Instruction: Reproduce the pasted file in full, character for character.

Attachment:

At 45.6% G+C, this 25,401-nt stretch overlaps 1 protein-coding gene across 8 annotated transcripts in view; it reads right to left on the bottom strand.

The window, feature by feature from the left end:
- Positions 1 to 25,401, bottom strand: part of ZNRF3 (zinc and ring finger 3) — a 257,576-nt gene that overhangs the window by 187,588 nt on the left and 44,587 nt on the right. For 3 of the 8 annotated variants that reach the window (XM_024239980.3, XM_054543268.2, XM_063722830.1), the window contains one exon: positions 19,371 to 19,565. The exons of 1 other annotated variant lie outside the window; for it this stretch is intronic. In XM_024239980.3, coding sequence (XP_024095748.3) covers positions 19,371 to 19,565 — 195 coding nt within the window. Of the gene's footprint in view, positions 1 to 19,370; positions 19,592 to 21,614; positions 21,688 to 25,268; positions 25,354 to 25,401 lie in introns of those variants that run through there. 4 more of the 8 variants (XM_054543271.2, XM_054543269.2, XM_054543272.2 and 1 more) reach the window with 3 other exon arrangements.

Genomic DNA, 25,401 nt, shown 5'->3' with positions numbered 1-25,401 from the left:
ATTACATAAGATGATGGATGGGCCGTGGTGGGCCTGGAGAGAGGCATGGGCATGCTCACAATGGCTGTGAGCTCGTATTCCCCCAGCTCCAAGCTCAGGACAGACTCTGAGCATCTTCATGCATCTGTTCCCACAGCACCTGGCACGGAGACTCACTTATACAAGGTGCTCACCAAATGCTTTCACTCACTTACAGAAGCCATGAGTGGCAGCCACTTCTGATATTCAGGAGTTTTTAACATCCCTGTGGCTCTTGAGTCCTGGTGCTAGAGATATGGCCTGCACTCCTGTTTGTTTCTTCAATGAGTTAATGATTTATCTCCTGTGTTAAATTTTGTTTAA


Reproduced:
At 45.6% G+C, this 25,401-nt stretch overlaps 1 protein-coding gene across 8 annotated transcripts in view; it reads right to left on the bottom strand.

The window, feature by feature from the left end:
- Positions 1 to 25,401, bottom strand: part of ZNRF3 (zinc and ring finger 3) — a 257,576-nt gene that overhangs the window by 187,588 nt on the left and 44,587 nt on the right. For 3 of the 8 annotated variants that reach the window (XM_024239980.3, XM_054543268.2, XM_063722830.1), the window contains one exon: positions 19,371 to 19,565. The exons of 1 other annotated variant lie outside the window; for it this stretch is intronic. In XM_024239980.3, coding sequence (XP_024095748.3) covers positions 19,371 to 19,565 — 195 coding nt within the window. Of the gene's footprint in view, positions 1 to 19,370; positions 19,592 to 21,614; positions 21,688 to 25,268; positions 25,354 to 25,401 lie in introns of those variants that run through there. 4 more of the 8 variants (XM_054543271.2, XM_054543269.2, XM_054543272.2 and 1 more) reach the window with 3 other exon arrangements.

Genomic DNA, 25,401 nt, shown 5'->3' with positions numbered 1-25,401 from the left:
ATTACATAAGATGATGGATGGGCCGTGGTGGGCCTGGAGAGAGGCATGGGCATGCTCACAATGGCTGTGAGCTCGTATTCCCCCAGCTCCAAGCTCAGGACAGACTCTGAGCATCTTCATGCATCTGTTCCCACAGCACCTGGCACGGAGACTCACTTATACAAGGTGCTCACCAAATGCTTTCACTCACTTACAGAAGCCATGAGTGGCAGCCACTTCTGATATTCAGGAGTTTTTAACATCCCTGTGGCTCTTGAGTCCTGGTGCTAGAGATATGGCCTGCACTCCTGTTTGTTTCTTCAATGAGTTAATGATTTATCTCCTGTGTTAAATTTTGTTTAA